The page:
means for combining said new representation of said at least one animated object with a portion of said background image corresponding to said current orientation of said observer so as to form a new combined image; and
means for displaying said new combined image to said observer.
12. The apparatus of claim 11, wherein said means for generating a background image generates the background image so as to be perceived at a constant distance from said observer, regardless of a position or movement by said observer.
13. The apparatus of claim 9, wherein the means for generating the background image comprises:
sampling means for sampling plural sub-portions of the cylindrical image with a camera which rotates in a circle; and
combining means for combining the plural sub-portions into the matrix of values in the computer memory.
Description

This application is a Continuation of application Ser. No. 08/302,471, filed on Sep. 12, 1994, now abandoned, which is a Con of Ser. No. 08/141,205 filed Oct. 1, 1993 abandoned, which is a Con of Ser. No. 07/620,429 filed Nov. 30, 1990 abandoned.

BACKGROUND OF THE INVENTION

This invention relates to virtual reality systems and, more particularly, to a method and apparatus for creating virtual worlds.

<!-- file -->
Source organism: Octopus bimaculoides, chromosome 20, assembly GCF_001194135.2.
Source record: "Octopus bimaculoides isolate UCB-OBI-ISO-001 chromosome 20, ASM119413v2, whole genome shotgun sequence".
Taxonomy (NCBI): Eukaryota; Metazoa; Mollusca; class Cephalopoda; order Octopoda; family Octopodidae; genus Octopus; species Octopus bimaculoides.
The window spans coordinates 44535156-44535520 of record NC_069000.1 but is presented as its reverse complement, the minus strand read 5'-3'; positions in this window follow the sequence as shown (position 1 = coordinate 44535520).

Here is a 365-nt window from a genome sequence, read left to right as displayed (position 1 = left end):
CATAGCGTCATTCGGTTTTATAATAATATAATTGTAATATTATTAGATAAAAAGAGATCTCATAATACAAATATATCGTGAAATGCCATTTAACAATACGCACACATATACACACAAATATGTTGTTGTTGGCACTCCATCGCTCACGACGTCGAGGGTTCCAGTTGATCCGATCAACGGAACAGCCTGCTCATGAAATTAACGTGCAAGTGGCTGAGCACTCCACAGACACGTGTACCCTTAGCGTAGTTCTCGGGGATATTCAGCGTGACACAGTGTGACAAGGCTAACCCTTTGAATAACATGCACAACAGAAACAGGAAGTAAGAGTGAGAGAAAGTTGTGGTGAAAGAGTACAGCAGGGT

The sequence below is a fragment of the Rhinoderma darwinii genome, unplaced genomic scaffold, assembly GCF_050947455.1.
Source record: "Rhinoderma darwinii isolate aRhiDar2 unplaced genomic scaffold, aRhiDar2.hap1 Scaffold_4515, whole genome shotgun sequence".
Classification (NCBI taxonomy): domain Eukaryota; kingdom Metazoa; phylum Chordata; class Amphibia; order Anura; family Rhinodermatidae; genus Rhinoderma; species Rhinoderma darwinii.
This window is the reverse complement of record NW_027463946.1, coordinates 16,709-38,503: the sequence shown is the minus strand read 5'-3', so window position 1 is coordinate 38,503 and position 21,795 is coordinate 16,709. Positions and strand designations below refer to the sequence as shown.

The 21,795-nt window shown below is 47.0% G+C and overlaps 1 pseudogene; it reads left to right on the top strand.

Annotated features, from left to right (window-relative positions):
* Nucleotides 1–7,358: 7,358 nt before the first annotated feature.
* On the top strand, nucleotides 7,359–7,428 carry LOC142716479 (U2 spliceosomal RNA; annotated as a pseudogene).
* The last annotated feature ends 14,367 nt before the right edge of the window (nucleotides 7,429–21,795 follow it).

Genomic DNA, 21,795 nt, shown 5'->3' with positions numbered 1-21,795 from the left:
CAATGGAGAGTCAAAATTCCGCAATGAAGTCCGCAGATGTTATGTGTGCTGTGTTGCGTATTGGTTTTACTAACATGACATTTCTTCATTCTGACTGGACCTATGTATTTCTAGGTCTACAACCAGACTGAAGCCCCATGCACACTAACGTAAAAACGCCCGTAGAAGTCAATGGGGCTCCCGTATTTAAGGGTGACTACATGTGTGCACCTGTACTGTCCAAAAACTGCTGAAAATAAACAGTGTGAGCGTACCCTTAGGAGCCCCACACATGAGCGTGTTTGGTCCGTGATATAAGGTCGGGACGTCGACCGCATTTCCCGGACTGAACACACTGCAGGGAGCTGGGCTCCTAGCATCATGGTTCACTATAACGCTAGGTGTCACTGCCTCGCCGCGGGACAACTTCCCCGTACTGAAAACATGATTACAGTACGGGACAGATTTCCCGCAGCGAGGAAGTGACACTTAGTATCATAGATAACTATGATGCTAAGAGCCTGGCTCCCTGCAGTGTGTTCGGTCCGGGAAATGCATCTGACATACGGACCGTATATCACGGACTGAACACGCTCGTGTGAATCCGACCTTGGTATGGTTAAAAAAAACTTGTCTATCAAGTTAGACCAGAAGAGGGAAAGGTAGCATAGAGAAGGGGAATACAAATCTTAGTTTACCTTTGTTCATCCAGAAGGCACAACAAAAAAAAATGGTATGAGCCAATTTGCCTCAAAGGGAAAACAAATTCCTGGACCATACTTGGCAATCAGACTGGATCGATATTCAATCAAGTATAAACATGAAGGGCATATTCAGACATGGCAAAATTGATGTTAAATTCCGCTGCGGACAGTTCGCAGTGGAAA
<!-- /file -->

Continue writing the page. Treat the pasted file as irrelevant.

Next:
Users of computer systems are now able to create virtual realities which they may view and interact with. One type of virtual reality system is disclosed in U.S. patent application No. 08/133,802, U.S. Pat. No. 5,588,139, which is a continuation of U.S. patent application Ser. No. 07/535,253, filed Jun. 7, 1990 now abandoned, entitled "Virtual Reality Network," the disclosure of which is incorporated herein by reference. One task which must be performed is the creation of the virtual worlds within which the users interact. This can be a very tedious task, since a complete description of all virtual objects in the virtual world, including their constraints of motion, hierarchy, color, texture and other attributes must be made and entered into the virtual reality computer. Thus, it is desirable to make virtual world creation as simple as possible.